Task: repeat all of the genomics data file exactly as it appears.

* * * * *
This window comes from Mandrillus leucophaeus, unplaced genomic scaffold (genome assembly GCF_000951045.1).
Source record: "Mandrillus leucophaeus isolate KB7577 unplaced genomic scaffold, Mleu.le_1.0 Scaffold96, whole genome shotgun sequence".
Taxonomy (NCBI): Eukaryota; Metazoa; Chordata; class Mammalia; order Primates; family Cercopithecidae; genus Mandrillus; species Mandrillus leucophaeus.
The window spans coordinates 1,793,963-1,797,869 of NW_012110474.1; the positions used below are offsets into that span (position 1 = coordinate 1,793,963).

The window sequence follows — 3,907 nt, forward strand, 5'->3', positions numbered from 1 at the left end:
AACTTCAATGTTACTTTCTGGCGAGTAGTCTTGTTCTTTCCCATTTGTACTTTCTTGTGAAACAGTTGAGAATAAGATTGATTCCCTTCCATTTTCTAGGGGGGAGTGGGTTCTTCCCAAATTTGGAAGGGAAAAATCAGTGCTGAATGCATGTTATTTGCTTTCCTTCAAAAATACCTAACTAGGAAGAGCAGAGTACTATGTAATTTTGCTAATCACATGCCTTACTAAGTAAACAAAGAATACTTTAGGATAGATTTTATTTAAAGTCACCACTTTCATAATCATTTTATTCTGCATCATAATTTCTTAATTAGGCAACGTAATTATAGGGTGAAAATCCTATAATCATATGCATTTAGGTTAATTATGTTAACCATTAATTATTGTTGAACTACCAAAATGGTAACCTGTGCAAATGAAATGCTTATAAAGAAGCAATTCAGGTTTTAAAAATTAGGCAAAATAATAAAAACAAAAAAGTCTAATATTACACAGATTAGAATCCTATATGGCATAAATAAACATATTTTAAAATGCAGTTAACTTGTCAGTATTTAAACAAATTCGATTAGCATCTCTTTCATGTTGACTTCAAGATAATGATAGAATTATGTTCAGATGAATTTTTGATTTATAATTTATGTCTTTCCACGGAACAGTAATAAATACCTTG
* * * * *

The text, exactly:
This window comes from Mandrillus leucophaeus, unplaced genomic scaffold (genome assembly GCF_000951045.1).
Source record: "Mandrillus leucophaeus isolate KB7577 unplaced genomic scaffold, Mleu.le_1.0 Scaffold96, whole genome shotgun sequence".
Taxonomy (NCBI): Eukaryota; Metazoa; Chordata; class Mammalia; order Primates; family Cercopithecidae; genus Mandrillus; species Mandrillus leucophaeus.
The window spans coordinates 1,793,963-1,797,869 of NW_012110474.1; the positions used below are offsets into that span (position 1 = coordinate 1,793,963).

The window sequence follows — 3,907 nt, forward strand, 5'->3', positions numbered from 1 at the left end:
AACTTCAATGTTACTTTCTGGCGAGTAGTCTTGTTCTTTCCCATTTGTACTTTCTTGTGAAACAGTTGAGAATAAGATTGATTCCCTTCCATTTTCTAGGGGGGAGTGGGTTCTTCCCAAATTTGGAAGGGAAAAATCAGTGCTGAATGCATGTTATTTGCTTTCCTTCAAAAATACCTAACTAGGAAGAGCAGAGTACTATGTAATTTTGCTAATCACATGCCTTACTAAGTAAACAAAGAATACTTTAGGATAGATTTTATTTAAAGTCACCACTTTCATAATCATTTTATTCTGCATCATAATTTCTTAATTAGGCAACGTAATTATAGGGTGAAAATCCTATAATCATATGCATTTAGGTTAATTATGTTAACCATTAATTATTGTTGAACTACCAAAATGGTAACCTGTGCAAATGAAATGCTTATAAAGAAGCAATTCAGGTTTTAAAAATTAGGCAAAATAATAAAAACAAAAAAGTCTAATATTACACAGATTAGAATCCTATATGGCATAAATAAACATATTTTAAAATGCAGTTAACTTGTCAGTATTTAAACAAATTCGATTAGCATCTCTTTCATGTTGACTTCAAGATAATGATAGAATTATGTTCAGATGAATTTTTGATTTATAATTTATGTCTTTCCACGGAACAGTAATAAATACCTTG